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Coronavirus Bullying: Fear Expressed through Hate

Updated: Jan 30

Even though the coronavirus has brought an epidemic of infections, it has also taught us the meaning of gratitude, interconnection, and hope in times of darkness. Apart from this, it has given light to the large societal problem of racism, particularly race-based bullying. According to an article from Today, parents of Asian American children have reported instances of their kids being mistreated and shunned by other children and adults because of their race; one of the main reasons being that Covid-19 is believed to have originated in Wuhan, China. As the coronavirus continues to spread, misinformation and misguided precautions frequently rooted in racially insensitive stereotyping and prejudice have skyrocketed. For example, sourced from an article from CBS Los Angeles, a 16 year old Asian-American boy in California ended up in the hospital after getting assaulted by bullies in his school because they thought he had coronavirus. Without a doubt, it is our job, as citizens of the world, to put an end to this kind of bullying, and we can do so in various ways.


One of the ways is to have more empathy, which is critical in combating bullying. According to Dr. Michele Borba from Today: “when empathy lies formant, bullying goes up.” Thus, coronavirus is another means for bullying to spread. Empathy is the ability to recognize, understand, and share the thoughts and feelings of another. In a nutshell, it’s to stand in somebody’s else, see things from another perspective, and under how one might be feeling Learning and practicing empathy seems difficult, but it actually isn’t. Take it one step at a time. Borrow a book from the library that celebrates different cultures, try foods and recipes from a range of culinary traditions, watch films from other countries with your family. By learning how to empathize, people see and become the light in each other, creating a sense of unity.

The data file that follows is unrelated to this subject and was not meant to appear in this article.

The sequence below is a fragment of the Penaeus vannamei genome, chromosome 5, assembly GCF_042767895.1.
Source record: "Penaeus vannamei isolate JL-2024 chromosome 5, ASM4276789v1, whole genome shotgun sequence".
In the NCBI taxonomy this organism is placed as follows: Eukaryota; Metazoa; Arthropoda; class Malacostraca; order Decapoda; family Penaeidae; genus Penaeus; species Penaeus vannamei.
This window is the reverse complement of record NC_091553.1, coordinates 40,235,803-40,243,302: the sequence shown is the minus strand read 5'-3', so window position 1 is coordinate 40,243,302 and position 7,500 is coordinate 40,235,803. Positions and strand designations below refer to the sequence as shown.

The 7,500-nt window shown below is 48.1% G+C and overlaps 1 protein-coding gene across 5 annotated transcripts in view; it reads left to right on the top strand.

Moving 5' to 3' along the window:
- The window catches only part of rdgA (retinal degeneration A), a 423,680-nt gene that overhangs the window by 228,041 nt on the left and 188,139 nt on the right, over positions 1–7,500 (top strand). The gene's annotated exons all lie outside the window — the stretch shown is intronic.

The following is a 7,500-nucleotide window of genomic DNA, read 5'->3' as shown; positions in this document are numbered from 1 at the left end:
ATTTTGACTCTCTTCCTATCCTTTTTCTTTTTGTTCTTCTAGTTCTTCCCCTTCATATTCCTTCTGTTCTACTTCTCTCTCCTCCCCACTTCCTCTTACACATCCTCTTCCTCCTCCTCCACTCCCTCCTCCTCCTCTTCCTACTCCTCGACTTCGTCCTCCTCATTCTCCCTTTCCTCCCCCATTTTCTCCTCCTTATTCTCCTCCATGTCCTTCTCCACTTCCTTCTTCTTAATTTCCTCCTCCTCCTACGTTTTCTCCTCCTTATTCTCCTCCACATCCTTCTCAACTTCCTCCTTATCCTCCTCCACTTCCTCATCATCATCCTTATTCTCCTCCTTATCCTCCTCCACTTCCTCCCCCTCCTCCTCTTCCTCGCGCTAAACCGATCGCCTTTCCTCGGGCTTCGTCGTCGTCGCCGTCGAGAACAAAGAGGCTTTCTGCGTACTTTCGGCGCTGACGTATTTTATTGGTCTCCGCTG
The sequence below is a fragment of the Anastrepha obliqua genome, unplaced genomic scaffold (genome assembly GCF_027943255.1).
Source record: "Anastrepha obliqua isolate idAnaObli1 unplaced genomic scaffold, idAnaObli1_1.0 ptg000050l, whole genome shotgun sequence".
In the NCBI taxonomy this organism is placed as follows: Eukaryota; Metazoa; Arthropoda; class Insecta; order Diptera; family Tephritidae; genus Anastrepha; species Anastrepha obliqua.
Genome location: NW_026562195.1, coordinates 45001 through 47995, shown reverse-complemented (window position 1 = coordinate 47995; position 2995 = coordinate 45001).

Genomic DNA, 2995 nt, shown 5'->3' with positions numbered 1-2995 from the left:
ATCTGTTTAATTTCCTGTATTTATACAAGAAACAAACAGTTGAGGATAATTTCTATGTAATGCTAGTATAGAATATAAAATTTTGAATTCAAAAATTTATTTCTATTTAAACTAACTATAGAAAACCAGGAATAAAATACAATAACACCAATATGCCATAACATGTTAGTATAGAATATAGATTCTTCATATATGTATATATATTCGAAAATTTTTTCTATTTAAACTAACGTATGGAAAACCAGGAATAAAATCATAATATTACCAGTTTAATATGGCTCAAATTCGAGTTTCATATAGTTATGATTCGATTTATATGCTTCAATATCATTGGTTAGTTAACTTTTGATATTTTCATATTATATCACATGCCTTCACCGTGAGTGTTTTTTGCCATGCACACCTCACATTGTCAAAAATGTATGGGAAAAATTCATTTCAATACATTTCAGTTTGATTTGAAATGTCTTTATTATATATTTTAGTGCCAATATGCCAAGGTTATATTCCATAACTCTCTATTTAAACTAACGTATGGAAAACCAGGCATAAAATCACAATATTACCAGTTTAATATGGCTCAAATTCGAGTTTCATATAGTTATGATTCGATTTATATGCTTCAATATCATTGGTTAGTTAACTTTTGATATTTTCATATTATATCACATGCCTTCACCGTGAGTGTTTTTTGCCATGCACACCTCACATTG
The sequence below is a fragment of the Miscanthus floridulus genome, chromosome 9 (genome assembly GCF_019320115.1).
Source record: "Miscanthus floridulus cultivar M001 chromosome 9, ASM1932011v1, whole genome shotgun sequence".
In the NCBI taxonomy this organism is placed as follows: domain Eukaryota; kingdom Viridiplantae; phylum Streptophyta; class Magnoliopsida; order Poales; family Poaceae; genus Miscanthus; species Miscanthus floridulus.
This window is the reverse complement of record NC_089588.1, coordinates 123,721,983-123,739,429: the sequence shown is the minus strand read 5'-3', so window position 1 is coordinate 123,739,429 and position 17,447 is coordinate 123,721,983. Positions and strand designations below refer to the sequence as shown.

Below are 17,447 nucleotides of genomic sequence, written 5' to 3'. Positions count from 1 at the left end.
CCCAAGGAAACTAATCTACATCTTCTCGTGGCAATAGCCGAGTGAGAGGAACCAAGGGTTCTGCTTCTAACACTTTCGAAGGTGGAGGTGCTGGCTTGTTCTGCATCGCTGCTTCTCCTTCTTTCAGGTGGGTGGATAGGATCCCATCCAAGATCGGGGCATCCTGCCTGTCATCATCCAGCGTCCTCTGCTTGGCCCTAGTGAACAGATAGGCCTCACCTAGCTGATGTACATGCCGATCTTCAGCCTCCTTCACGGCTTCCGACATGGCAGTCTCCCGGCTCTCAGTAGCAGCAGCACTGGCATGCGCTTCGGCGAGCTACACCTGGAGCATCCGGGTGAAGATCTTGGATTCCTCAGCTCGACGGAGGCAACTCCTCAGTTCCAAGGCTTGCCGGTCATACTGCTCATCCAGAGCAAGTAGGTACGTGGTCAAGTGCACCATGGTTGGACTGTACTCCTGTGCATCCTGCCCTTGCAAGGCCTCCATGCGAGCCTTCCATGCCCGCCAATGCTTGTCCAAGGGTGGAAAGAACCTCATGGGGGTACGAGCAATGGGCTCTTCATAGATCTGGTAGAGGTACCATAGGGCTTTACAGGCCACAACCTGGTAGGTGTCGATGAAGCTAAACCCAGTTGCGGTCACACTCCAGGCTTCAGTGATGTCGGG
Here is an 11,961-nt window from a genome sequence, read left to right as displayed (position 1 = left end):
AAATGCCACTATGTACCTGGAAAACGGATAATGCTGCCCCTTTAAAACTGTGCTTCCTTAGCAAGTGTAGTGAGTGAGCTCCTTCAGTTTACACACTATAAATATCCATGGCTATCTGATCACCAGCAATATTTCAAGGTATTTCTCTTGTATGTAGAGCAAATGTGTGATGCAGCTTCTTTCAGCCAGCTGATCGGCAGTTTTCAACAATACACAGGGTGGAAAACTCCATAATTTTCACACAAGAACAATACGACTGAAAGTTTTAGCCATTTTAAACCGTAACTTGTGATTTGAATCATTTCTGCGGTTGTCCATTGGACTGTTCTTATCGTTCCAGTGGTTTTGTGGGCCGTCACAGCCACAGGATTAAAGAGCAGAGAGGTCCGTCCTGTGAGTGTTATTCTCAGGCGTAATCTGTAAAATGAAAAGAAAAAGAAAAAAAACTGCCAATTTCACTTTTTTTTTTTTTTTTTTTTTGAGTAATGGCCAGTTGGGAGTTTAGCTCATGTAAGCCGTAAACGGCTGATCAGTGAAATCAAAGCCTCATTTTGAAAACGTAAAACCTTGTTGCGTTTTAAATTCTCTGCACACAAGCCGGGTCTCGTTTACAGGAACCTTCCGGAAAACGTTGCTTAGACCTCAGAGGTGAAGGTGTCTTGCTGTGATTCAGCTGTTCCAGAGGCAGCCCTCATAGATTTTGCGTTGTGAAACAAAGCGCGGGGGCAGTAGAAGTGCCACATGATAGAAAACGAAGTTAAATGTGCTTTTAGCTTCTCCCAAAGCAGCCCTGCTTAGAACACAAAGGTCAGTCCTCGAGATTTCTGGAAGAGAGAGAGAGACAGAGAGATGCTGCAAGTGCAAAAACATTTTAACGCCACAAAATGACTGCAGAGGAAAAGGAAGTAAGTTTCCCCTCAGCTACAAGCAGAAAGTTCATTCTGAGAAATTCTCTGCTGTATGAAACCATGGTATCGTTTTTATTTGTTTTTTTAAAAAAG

Furthermore, another way to combat bullying is to call out bigotry and hate speech. If you overhear someone tell a hurtful joke, speak up and tell them that stereotyping isn’t harmless. According to an article from The Conversation, stigmatized individuals may experience anxiety which consumes their cognitive resources and leads to underperformance, thus confirming the negative stereotype and reinforcing the fear. It lays the groundwork for negative thinking patterns, composed of thoughts about whether you’re good or smart enough. Additionally, through pointing it out, others around will learn that this kind of behavior is intolerable and unacceptable. Lastly, if you see something on social media that reflects prejudice, contact the writer through leaving a comment to let others know that intolerant remarks are unkind and uncalled for.


Empathy and speaking out are two out of many approaches to fighting bullying. Regardless of our background and status, always do your part in advocating for tolerance and inclusivity. Think of ideas that feel right, ones that are thoughtful, and kind.


Darkness cannot drive out darkness, only light can do that. Hate cannot drive out hate; only love can do that. - Martin Luther King.

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